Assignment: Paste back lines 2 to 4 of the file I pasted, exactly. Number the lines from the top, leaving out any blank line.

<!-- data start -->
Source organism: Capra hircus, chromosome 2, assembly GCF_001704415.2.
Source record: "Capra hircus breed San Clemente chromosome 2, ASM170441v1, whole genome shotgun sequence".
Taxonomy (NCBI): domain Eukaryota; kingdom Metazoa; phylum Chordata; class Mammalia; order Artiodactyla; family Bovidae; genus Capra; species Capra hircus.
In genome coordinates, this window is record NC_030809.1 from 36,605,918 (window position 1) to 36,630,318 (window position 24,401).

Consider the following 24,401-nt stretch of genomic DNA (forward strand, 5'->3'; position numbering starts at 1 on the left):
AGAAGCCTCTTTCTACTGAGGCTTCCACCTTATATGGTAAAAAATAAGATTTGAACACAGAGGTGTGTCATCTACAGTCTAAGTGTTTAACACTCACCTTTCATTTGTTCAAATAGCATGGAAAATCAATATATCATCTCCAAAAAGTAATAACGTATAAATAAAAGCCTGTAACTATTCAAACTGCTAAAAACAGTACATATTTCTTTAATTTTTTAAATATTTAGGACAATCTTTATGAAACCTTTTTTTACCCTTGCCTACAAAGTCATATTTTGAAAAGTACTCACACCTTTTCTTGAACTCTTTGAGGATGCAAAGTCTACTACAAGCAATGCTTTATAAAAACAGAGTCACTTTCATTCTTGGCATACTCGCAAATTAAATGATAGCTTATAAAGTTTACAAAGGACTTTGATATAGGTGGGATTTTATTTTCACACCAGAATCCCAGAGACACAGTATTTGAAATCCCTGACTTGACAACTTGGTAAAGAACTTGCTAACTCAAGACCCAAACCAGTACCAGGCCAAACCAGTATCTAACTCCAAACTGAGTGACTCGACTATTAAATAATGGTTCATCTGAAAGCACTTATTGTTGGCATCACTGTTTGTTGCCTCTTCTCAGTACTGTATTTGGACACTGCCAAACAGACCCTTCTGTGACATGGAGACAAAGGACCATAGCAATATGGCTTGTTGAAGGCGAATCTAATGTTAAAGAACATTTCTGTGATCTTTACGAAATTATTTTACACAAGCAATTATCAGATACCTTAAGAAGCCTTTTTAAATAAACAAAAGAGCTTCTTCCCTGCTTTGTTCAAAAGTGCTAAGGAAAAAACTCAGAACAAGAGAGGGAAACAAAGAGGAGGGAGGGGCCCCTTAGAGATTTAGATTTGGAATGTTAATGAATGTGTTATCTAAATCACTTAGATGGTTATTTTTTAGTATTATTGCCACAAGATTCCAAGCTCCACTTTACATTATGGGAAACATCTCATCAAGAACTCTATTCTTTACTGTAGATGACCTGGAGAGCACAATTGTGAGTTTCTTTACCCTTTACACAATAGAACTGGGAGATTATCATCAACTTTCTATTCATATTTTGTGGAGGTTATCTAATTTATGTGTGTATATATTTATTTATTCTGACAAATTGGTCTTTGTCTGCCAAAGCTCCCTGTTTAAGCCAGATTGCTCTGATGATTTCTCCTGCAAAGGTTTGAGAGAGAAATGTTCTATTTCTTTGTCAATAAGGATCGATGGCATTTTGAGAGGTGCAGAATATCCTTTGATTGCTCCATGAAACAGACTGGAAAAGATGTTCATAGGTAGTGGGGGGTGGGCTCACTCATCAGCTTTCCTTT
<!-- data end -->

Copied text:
Source record: "Capra hircus breed San Clemente chromosome 2, ASM170441v1, whole genome shotgun sequence".
Taxonomy (NCBI): domain Eukaryota; kingdom Metazoa; phylum Chordata; class Mammalia; order Artiodactyla; family Bovidae; genus Capra; species Capra hircus.
In genome coordinates, this window is record NC_030809.1 from 36,605,918 (window position 1) to 36,630,318 (window position 24,401).